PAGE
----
Sherri Welden, 54, voted for Obama in 2008; a Democrat who works two jobs (as does her husband), she is less than pleased with the president’s performance.
“I am disappointed in the health-care bill, the handling of the economy and the high cost of heating fuel,” the Harrisburg resident said. “And that is just for starters.”
She said she will vote in November but is not sure for whom. “I am a Democrat …,” she said, struggling where to take the thought before leaving it at that.
Neither she nor Beideman, the motelier, consider themselves to be part of a female voting bloc; they’re individuals.
“To label the diverse ways that females participate politically as the ‘women’s vote’ is inherently confining,” said Catherine Wilson, a Villanova University political scientist who specializes in gender’s electoral impact. “But this labeling continues due to the low numbers of female representation on all sides of the political equation.”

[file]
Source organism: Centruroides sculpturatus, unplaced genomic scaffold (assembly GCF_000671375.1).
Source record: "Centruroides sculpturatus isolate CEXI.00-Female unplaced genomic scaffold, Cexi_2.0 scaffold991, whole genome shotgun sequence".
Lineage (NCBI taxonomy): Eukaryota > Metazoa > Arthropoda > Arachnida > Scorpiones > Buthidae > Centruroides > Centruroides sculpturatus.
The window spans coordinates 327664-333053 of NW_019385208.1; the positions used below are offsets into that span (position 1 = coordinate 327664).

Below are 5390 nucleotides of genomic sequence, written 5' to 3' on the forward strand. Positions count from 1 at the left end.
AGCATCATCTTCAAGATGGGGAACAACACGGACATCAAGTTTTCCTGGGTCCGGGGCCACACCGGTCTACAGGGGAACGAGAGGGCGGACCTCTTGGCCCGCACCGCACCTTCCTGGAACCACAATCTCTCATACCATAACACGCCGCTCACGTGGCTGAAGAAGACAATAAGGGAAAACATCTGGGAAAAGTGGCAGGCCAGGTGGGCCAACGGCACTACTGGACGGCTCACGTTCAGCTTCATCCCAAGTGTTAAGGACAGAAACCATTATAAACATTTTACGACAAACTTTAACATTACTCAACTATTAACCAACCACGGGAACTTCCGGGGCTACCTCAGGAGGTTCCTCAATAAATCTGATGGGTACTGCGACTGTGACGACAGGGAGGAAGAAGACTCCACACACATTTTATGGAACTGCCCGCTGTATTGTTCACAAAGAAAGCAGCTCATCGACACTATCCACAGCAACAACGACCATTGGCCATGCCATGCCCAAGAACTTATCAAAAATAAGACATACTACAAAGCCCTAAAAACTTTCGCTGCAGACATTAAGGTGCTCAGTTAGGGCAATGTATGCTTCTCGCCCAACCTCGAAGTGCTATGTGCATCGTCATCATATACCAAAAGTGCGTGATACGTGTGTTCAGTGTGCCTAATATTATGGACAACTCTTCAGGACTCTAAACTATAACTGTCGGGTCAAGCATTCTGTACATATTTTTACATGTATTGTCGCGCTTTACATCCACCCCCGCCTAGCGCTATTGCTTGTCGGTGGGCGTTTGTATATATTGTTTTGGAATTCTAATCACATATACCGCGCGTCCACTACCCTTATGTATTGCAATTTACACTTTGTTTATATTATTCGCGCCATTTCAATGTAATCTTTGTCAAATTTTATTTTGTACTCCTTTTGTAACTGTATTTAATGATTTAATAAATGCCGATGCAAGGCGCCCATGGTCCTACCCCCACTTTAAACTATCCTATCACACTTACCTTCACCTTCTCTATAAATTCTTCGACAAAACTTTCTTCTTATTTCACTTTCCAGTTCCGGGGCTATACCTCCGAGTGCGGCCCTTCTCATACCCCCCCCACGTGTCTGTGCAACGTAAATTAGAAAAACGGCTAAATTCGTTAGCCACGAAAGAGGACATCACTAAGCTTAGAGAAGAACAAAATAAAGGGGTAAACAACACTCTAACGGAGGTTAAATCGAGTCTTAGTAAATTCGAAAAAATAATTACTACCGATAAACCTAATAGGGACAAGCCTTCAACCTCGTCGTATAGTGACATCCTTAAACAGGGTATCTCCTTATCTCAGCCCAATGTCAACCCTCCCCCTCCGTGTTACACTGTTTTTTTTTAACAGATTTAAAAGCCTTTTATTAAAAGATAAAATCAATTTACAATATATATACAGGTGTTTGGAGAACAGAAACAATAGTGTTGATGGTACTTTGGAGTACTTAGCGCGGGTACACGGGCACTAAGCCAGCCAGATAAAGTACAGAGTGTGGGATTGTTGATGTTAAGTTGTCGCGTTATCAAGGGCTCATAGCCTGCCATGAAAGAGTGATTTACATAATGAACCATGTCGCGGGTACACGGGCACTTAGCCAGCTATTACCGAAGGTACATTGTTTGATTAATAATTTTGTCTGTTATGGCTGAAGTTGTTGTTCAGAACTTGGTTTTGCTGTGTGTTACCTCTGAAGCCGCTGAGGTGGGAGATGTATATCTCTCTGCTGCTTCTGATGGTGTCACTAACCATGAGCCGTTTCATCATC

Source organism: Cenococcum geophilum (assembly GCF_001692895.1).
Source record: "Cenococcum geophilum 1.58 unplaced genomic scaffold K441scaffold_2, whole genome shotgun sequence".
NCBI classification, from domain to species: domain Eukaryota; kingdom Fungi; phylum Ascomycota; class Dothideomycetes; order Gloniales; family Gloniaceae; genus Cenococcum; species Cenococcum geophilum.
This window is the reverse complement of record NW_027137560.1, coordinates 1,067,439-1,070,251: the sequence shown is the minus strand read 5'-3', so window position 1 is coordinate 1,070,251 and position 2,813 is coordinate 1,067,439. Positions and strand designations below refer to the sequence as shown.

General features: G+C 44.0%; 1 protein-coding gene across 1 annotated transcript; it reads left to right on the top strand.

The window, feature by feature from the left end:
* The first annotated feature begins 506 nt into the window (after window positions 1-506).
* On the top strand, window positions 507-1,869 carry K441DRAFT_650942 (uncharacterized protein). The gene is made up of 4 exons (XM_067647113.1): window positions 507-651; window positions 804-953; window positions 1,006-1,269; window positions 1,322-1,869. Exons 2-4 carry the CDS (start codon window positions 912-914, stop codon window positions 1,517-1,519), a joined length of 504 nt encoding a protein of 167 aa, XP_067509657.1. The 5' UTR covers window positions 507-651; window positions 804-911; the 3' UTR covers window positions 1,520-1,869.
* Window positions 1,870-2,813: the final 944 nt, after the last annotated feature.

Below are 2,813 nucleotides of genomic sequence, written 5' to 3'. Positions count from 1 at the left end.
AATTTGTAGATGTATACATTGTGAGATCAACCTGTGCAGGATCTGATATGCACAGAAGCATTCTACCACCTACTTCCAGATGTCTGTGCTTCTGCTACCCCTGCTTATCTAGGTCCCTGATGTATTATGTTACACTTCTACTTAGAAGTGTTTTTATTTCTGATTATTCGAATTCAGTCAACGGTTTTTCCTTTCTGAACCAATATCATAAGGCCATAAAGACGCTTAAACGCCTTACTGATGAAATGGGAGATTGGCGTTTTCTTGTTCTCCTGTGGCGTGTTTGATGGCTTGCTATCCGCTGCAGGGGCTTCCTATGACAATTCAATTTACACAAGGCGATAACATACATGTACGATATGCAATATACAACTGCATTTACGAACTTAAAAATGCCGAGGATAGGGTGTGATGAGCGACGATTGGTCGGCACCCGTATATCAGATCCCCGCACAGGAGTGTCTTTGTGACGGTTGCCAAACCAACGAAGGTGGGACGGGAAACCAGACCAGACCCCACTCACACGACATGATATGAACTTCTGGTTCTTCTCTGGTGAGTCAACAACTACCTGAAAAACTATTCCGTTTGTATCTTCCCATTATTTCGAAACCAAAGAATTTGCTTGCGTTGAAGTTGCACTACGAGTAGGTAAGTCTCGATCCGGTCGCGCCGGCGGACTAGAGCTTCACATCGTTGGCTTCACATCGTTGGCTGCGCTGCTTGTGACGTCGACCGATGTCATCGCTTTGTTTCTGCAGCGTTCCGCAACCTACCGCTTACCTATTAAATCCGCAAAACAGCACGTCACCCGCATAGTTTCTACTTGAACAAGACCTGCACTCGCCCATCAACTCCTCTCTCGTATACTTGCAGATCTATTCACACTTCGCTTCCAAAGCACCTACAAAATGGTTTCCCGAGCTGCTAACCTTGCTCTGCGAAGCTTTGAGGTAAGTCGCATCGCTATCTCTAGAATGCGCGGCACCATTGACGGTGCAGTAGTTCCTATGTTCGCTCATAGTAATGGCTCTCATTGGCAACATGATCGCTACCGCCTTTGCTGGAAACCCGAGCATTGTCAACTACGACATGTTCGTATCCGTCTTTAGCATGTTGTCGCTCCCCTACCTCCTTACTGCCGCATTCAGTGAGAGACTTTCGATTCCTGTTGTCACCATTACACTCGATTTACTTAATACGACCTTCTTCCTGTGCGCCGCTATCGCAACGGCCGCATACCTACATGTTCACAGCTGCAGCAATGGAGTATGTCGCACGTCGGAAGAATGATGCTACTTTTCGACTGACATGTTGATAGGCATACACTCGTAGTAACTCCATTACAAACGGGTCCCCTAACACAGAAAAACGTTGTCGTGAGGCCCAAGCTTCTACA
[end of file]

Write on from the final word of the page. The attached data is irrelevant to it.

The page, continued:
Despite the recent polls, Wilson says women voters are up for grabs this fall and both parties should court them more vigorously, less superficially.
The “Judy” of Judy’s Motel hasn’t run that business for years; now a spritely 100, she lives in a nearby nursing home.
When she ran the motel, Bedford was part of a new frontier – the American road-trip. Her business was located right off the new cross-country Lincoln Highway, bustling with travelers; she also was part of the first generation of women that was allowed to vote.
The pioneer of the women’s suffrage movement, Susan B. Anthony, often declared: “Think for yourself.”
Delores, Sherri and plenty of women today are doing just that, not swayed by political gimmicks.